I thought about the Netflix Western Godless for weeks after it premiered in late November. The show ended with me firmly in the enjoyed-but-not-loved camp, so I’m not sure why exactly it took hold of my thoughts. Culturally, the show seems like the kind of Netflix show that comes and goes without making much of a stir. Like most Netflix dramas the season was longer than it needed to be, and it’s mid-section bore the weight of the stretching that took it from movie length to approximately seven hours.
Based on its initial reception, Scott Frank’s series will be remembered for the way it offered the promise of a town in New Mexico populated only by women and instead foreground the relationship between a gunslinger and his adoptive father, a murderous outlaw. It will be remembered for sparks of potential than never caught flame.
I’m interested in Godless’s for the way it fits into the mini-comeback of the Western. (I’m thinking of films and TV Shows like Logan, Hell or High Water, Westworld, and Hateful Eight from the last couple of years.) It offers the potential to refashion the Western setting with feminist commentary, but it never veers fully into that ground. Literal incarnations are not the only descendants of Western storytelling that dominate US film and TV. The American Monomyth, a story about an outsider that defends a vulnerable town from an outside threat, has diffused throughout many of the popular genres of US films.
It doesn’t take much to read the American monomyth elements into the story: Goode is the outsider in La Belle and his face-off with outlaw Frank Griffin caps a story that feels, after many diversions, a connecting of the dots. The town, with a Sherriff losing his eyesight and no tough men left, is left ripe for Griffin and his men to do as they please. Though the finale does deliver delicious action from the ladies of La Belle, it belies the central conflict which occur out of town, in the wilderness, father and son.
The women of LaBelle get their moment, the Buffalo Soldiers of Blackdom are cast aside, and both are window dressing for the crisis of White masculine identity and belonging. You see, Goode is an orphan who’s moves from one family to the next looking for the right fit. The story is at its best when it leans into the themes of the families we have and choose. Goode plays at family with Alice Fletcher and teaches her son Truckee how to be a man. Mary Agnes makes sure the young deputy Whitey Winn eats breakfast and loves a prostitue turned school teacher. The community of La Belle is a result of tragedy but also chosen, as the women try to make a way for themselves. These are all contrast with Frank Griffin’s moving orphanage. Violent though it is, Griffins offers his version of love and direction to young men looking for a place to belong.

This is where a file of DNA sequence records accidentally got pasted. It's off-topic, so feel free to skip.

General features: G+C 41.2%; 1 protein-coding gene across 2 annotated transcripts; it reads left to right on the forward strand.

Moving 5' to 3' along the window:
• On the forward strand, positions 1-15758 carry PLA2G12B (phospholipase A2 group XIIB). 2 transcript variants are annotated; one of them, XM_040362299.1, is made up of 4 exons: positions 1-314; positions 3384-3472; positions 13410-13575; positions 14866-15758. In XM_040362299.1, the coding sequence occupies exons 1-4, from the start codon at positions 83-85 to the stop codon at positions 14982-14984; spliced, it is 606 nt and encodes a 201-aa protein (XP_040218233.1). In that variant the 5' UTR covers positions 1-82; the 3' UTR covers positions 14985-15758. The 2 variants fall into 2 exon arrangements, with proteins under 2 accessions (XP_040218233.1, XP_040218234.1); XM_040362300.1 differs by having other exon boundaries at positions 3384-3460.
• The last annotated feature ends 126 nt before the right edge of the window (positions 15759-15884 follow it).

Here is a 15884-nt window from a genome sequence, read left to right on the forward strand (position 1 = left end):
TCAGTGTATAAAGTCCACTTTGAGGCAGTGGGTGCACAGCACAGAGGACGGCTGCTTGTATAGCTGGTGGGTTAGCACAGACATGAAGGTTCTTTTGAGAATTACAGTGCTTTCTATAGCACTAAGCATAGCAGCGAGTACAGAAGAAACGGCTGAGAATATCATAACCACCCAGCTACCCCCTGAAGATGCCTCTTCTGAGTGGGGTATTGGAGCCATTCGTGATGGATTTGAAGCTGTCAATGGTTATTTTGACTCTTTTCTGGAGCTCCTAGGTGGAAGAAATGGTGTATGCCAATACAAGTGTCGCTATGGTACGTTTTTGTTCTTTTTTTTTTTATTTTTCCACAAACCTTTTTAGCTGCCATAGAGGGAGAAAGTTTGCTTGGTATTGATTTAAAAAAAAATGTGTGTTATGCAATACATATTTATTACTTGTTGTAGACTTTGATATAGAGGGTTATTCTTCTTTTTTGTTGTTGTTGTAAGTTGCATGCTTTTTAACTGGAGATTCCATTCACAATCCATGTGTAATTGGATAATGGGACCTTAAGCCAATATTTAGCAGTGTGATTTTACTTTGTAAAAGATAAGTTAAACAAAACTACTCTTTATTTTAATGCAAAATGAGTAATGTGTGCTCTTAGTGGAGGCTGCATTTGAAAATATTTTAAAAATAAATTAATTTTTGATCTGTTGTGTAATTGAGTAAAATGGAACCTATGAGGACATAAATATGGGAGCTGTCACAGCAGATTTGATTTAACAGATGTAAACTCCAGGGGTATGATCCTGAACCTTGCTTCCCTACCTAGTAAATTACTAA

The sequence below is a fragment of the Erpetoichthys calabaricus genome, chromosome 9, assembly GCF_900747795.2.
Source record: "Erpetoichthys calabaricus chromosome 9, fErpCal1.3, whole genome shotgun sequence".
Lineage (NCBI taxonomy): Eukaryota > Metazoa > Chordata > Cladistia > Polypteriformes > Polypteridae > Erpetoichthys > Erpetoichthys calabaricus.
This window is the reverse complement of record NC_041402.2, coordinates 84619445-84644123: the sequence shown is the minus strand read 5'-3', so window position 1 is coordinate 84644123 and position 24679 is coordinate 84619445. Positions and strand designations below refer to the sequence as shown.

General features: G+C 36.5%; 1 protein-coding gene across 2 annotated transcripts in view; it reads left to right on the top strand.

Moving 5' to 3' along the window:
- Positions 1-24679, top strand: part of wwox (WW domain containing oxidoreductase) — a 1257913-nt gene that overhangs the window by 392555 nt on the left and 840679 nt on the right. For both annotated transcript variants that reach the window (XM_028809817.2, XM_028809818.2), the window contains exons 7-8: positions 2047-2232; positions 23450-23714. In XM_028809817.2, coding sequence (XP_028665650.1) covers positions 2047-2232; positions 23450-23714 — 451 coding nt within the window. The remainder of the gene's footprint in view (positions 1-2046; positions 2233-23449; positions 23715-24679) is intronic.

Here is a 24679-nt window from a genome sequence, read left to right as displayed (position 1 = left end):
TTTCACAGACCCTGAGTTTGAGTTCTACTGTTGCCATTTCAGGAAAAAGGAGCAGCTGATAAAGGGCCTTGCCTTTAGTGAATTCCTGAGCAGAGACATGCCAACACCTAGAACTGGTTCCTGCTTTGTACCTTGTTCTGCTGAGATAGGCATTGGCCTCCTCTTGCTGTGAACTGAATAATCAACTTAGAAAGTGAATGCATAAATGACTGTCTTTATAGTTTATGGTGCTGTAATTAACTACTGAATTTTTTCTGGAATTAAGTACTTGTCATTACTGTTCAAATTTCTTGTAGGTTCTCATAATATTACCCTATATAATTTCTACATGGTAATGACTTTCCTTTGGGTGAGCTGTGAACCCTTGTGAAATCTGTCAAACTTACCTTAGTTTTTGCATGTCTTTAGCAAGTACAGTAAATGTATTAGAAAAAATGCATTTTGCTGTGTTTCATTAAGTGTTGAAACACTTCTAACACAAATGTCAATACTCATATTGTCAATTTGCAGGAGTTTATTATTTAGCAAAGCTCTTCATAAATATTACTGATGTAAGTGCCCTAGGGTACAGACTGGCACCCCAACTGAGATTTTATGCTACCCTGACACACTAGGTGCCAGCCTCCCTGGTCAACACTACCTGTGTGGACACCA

I keep turning back to the conversations between Goode and Truckee, Goode tells him, “there’s nothing so dangerous as a man with a gun and nothing so helpless as a man without one.” Truckee is meant to take the racist abuse he receives without retaliating because it would end badly for them. But it’s also something of the law of the land for the show. Violence is the final word in this world.
When the fatherless young man wants to learn gun tricks, Goode refuses to teach him. The famed gunman pontificates on the useless flair of those flips and twirls and goes one step further, saying, “the world doesn’t need another gunslinger.” Goode disassociates the gunslinger aesthetic from the manhood he wants Truckee to pursue, but it’s an ethos the show eventually refutes.
When the Griffin gang’s threat reaches its peak, Goode reveals the gunslinger he’s been hiding. He has his gun tricks after all. He faces off against his father and kills the man.
Then Roy Goode rides off into the sunset. That’s the image Godless ends on after seven plus hours of teasing and telegraphing. The outsider leaves town after the threat is dealt with, a solitary figure cutting across the sublime landscapes, a distillation of the Western form.